• The aforementioned systems have been described with respect to interaction between several components. It can be appreciated that such systems and components can include those components or specified sub-components, some of the specified components or sub-components, and/or additional components, and according to various permutations and combinations of the foregoing. Sub-components can also be implemented as components communicatively coupled to other components rather than included within parent components (hierarchical). Additionally, it can be noted that one or more components may be combined into a single component providing aggregate functionality or divided into several separate sub-components, and that any one or more middle layers, such as a management layer, may be provided to communicatively couple to such sub-components in order to provide integrated functionality. Any components described herein may also interact with one or more other components not specifically described herein but generally known by those of skill in the art.
  • In view of the exemplary systems described herein, methodologies that may be implemented in accordance with the described subject matter can also be appreciated with reference to the flowcharts of the various figures. While for purposes of simplicity of explanation, the methodologies are shown and described as a series of blocks, it is to be understood and appreciated that the various embodiments are not limited by the order of the blocks, as some blocks may occur in different orders and/or concurrently with other blocks from what is depicted and described herein. Where non-sequential, or branched, flow is illustrated via flowchart, it can be appreciated that various other branches, flow paths, and orders of the blocks, may be implemented which achieve the same or a similar result. Moreover, some illustrated blocks are optional in implementing the methodologies described hereinafter.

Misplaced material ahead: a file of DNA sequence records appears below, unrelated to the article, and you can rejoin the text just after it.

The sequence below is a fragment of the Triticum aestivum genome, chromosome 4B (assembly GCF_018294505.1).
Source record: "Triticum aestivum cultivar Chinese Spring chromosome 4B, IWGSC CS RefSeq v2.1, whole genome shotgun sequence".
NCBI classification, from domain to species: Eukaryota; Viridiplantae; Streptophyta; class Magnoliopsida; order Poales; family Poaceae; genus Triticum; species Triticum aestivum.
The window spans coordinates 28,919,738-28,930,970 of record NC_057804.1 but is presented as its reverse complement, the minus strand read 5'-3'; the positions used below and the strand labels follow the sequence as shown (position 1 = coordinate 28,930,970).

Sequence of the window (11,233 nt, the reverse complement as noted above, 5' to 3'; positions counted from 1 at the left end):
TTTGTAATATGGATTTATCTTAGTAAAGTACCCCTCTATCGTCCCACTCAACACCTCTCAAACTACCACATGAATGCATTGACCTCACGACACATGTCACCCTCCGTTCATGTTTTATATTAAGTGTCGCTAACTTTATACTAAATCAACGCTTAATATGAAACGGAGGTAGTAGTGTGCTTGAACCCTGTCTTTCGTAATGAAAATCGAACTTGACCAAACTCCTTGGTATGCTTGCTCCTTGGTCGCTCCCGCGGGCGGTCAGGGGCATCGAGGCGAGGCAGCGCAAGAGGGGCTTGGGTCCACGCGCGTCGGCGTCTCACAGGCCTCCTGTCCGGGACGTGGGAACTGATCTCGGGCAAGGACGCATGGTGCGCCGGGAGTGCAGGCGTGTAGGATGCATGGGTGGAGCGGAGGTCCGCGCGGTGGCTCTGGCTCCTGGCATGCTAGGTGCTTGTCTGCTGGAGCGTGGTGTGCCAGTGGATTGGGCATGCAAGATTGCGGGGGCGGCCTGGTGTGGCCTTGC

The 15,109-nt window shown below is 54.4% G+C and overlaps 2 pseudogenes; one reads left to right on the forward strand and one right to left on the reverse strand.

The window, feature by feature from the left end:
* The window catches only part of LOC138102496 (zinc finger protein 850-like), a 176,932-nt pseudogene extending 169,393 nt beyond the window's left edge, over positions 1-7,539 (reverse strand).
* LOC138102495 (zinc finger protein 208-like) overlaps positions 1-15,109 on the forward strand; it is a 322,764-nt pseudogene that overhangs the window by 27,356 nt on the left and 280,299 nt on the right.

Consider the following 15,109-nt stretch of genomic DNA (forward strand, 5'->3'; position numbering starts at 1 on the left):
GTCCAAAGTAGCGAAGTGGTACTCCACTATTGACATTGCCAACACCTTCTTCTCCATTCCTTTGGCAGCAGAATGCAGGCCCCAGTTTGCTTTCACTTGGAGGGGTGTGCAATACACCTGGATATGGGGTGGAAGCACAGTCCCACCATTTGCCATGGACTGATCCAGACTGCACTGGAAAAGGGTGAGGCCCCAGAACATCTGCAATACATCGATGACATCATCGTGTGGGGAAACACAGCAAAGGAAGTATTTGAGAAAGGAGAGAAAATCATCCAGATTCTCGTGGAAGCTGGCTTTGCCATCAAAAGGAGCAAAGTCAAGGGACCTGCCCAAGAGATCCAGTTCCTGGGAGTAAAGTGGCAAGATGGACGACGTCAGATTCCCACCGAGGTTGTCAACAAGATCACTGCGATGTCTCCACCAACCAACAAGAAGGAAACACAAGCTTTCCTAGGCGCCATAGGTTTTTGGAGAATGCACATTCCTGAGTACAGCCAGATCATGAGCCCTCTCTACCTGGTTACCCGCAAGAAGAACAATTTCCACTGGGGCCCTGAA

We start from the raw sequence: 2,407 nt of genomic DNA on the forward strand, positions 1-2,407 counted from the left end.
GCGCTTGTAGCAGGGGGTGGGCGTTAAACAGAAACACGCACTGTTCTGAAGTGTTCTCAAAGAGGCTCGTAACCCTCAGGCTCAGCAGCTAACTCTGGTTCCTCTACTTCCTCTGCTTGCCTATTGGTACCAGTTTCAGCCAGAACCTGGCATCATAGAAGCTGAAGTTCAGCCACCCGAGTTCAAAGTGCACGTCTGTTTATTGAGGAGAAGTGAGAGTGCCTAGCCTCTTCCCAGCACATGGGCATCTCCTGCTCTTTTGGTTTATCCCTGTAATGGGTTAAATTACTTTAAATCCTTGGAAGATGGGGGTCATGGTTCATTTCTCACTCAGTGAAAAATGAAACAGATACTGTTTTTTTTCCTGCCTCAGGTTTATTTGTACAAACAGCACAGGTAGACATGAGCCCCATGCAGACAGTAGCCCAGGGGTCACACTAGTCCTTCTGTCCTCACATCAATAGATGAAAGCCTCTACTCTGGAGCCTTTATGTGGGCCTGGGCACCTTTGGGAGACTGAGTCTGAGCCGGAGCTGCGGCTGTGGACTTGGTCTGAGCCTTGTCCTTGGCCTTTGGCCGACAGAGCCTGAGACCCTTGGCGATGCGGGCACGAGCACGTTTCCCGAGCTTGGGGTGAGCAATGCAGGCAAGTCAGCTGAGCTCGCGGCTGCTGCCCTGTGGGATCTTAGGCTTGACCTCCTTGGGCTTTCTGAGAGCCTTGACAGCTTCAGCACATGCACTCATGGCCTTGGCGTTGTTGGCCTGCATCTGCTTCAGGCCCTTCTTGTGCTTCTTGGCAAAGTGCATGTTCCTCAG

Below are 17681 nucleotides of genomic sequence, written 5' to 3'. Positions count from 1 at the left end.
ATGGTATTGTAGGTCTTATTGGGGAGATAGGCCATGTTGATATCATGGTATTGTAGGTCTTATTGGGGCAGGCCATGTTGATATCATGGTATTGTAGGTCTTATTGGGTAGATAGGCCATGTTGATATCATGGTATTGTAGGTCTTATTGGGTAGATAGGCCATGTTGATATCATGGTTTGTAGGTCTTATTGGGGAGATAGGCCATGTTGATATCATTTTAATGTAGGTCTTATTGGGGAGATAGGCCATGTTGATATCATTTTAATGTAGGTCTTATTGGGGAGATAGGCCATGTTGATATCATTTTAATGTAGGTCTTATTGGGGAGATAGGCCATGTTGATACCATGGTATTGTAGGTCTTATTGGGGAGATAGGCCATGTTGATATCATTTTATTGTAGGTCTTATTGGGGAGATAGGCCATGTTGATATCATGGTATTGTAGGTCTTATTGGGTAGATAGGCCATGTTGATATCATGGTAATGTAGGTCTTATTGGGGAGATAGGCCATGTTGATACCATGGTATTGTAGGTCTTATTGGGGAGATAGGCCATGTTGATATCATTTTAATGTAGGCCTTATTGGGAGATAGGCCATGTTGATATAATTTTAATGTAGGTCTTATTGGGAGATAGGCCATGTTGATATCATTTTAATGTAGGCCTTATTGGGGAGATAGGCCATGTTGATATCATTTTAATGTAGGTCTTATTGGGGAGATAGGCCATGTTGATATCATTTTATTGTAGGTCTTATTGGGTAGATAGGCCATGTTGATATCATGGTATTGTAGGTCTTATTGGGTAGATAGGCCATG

• CONCLUSION
  • While the invention is susceptible to various modifications and alternative constructions, certain illustrated embodiments thereof are shown in the drawings and have been described above in detail. It should be understood, however, that there is no intention to limit the invention to the specific forms disclosed, but on the contrary, the intention is to cover all modifications, alternative constructions, and equivalents falling within the spirit and scope of the invention.
  • In addition to the various embodiments described herein, it is to be understood that other similar embodiments can be used or modifications and additions can be made to the described embodiment(s) for performing the same or equivalent function of the corresponding embodiment(s) without deviating therefrom. Still further, multiple processing chips or multiple devices can share the performance of one or more functions described herein, and similarly, storage can be effected across a plurality of devices. Accordingly, the invention is not to be limited to any single embodiment, but rather is to be construed in breadth, spirit and scope in accordance with the appended claims.

Claims (20)

1. In a computing environment, a robotic device comprising: